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British Billy turns back the clocks

British Summer Time ends at 2 a.m. Sunday morning. All the clocks, including London's Big Ben, will be moved back an hour.

British Summer Time ends at 2 a.m. Sunday morning. All the clocks, including London's Big Ben, will be moved back an hour.

ROYAL AIR FORCE LAKENHEATH, England -- There's going to be an extra hour for you all to enjoy this Sunday, Oct. 29, and I am already trying to decide whether it would be best spent sleeping, eating or hunting.

Truth be told, it makes little difference to me. I live in the moment and refuse to be a slave to the ticking hands of time.

British Summer Time ends at 2 a.m. Sunday morning. All the clocks, including London's Big Ben, will be moved back an hour, and the U.K. will glide silently to 1 a.m. Greenwich Mean Time. In our house, the clocks are usually turned back before going to bed Saturday night so that everyone can snooze seamlessly through the extra hour. I have staff who tend to these menial tasks.

The mornings will become a little lighter, but we will all start to see dusk falling by mid-afternoon. As most of you are not blessed with a fine pelt of fur as am I, it's also time to don an extra thermal layer, as well as hats, scarves and gloves. Do not be fooled by the recent mild temperatures. The British weather delights in surprising us all.

This whole rigmarole is in order to save the hours of daylight. It all seems to originate with a chap called William Willett, a London builder, who lived in Petts Wood in Kent, England.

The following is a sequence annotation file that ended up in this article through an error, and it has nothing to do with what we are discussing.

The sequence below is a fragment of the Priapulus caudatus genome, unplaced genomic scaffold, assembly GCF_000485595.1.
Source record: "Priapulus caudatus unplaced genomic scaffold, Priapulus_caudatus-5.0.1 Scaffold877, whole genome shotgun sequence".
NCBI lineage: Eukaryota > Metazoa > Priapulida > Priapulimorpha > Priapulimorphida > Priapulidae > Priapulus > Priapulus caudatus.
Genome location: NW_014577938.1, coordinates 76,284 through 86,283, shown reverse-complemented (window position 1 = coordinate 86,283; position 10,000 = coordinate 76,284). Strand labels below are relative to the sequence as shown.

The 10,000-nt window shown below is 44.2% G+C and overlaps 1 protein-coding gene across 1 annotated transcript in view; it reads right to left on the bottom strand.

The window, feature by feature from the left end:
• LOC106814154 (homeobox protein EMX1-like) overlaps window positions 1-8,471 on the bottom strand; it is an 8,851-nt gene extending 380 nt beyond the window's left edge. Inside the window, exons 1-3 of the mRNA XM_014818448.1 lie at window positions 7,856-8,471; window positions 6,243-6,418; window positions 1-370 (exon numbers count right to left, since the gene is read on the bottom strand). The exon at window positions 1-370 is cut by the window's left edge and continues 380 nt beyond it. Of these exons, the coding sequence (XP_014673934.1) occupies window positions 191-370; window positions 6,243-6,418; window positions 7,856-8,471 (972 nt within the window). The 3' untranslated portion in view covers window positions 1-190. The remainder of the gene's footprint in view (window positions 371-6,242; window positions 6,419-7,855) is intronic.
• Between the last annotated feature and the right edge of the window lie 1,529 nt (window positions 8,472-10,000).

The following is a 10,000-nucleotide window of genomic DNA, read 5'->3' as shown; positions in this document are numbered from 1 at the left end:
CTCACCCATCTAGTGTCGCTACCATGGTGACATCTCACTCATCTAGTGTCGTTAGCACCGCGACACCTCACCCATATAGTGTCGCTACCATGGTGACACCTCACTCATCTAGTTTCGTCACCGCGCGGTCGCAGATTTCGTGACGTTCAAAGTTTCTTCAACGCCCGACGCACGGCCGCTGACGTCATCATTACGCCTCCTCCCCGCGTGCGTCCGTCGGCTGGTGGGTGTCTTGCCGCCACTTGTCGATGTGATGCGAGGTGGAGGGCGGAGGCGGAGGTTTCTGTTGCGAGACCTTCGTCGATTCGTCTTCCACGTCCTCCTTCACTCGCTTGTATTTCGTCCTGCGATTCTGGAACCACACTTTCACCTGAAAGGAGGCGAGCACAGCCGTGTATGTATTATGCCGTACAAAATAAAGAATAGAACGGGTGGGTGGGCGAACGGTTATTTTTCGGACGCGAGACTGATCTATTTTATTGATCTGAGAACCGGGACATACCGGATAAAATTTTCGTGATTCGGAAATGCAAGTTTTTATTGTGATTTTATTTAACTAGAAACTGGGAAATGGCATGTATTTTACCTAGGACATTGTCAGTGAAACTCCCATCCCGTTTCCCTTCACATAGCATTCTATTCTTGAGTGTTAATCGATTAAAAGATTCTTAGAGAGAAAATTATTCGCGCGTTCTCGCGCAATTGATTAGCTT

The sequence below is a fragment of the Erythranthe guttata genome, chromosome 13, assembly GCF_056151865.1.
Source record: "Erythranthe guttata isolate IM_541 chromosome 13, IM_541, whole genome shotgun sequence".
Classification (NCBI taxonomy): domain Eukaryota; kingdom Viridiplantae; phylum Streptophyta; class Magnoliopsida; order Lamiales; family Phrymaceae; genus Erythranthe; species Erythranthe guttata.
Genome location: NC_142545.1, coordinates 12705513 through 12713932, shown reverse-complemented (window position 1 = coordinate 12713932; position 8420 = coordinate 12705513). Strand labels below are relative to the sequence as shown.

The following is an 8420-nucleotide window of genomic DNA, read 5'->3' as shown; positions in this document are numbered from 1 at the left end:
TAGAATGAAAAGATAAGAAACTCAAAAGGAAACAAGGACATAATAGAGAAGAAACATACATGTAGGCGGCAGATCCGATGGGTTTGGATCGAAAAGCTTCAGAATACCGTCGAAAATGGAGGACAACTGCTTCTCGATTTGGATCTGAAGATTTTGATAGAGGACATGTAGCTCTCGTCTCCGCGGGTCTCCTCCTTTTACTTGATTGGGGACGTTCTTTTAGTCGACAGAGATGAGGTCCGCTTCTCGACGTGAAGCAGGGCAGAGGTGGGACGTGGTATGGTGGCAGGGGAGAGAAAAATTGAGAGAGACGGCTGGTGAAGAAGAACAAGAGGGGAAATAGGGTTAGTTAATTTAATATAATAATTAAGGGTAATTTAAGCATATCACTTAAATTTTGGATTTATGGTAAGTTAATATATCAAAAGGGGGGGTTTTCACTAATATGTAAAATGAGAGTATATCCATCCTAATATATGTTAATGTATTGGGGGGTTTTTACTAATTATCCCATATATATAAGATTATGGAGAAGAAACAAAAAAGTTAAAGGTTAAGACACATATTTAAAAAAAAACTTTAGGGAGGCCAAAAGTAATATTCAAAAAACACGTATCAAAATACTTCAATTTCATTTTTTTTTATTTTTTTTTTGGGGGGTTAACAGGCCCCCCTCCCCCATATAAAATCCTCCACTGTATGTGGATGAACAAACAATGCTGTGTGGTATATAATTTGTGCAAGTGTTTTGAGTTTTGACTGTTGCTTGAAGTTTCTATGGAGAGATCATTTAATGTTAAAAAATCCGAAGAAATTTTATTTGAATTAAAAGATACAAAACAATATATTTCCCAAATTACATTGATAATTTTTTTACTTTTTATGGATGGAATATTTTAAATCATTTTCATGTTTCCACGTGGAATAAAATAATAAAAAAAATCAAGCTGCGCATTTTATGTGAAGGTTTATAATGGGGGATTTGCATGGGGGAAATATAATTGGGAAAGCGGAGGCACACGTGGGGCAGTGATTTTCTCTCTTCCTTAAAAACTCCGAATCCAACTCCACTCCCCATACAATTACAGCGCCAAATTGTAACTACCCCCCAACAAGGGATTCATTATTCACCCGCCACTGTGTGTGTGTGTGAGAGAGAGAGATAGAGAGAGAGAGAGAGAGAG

Basically, he reckoned you could improve the population's health and happiness by putting forward the clocks by 20 minutes every Sunday in April, and doing the opposite in September.

His idea was not taken up, even though a Daylight Saving Bill was introduced some five years before the outbreak of World War I. But once the war started, it was considered prudent to economise, and promote greater efficiency in using daylight hours and artificial lighting. So in 1916, Daylight Saving Time was introduced.

Back in 1968, Britain tried a four-year experiment by advancing time one hour ahead of GMT throughout the year. Those living further north, particularly in Scotland, found it most unsatisfactory, with dark mornings for much of the year, and the experiment was dropped. However, the idea is once again gaining popularity. We shall see. With my amazing optical abilities, it matters little to me, but it is never a good idea to upset the Scots.

As we embrace Greenwich Mean Time once again, perhaps you might wish to visit The Royal Observatory, Greenwich, London. It's the home of Greenwich Mean Time and the Prime Meridian of the World, making it the official starting point for each new day, year and millennium, by international decree. Every place on the Earth is measured in terms of its distance east or west from this line. If I were to go there, I could actually stand with two paws in both Western and Eastern hemispheres, which I think is pretty amazing and worth a visit for that reason alone.

Since the late 19th century, the Prime Meridian at Greenwich has served as the base for the calculation of Greenwich Mean Time. Before this, almost every town in the world kept its own local time. There were no national or international conventions to set how time should be measured, when the day would begin and end, or what the length of an hour might be. However, with the vast expansion of the railway and communications networks during the 1850s and 1860s, the world was in desperate need of an international time standard.

Speaking of desperate needs, I think it's time for a cat nap. I hope you make the most of your extra hour, just as I intend to do. Sweet dreams!

For more articles by British Billy about British customs and culture, you can find them in his archive at the following link: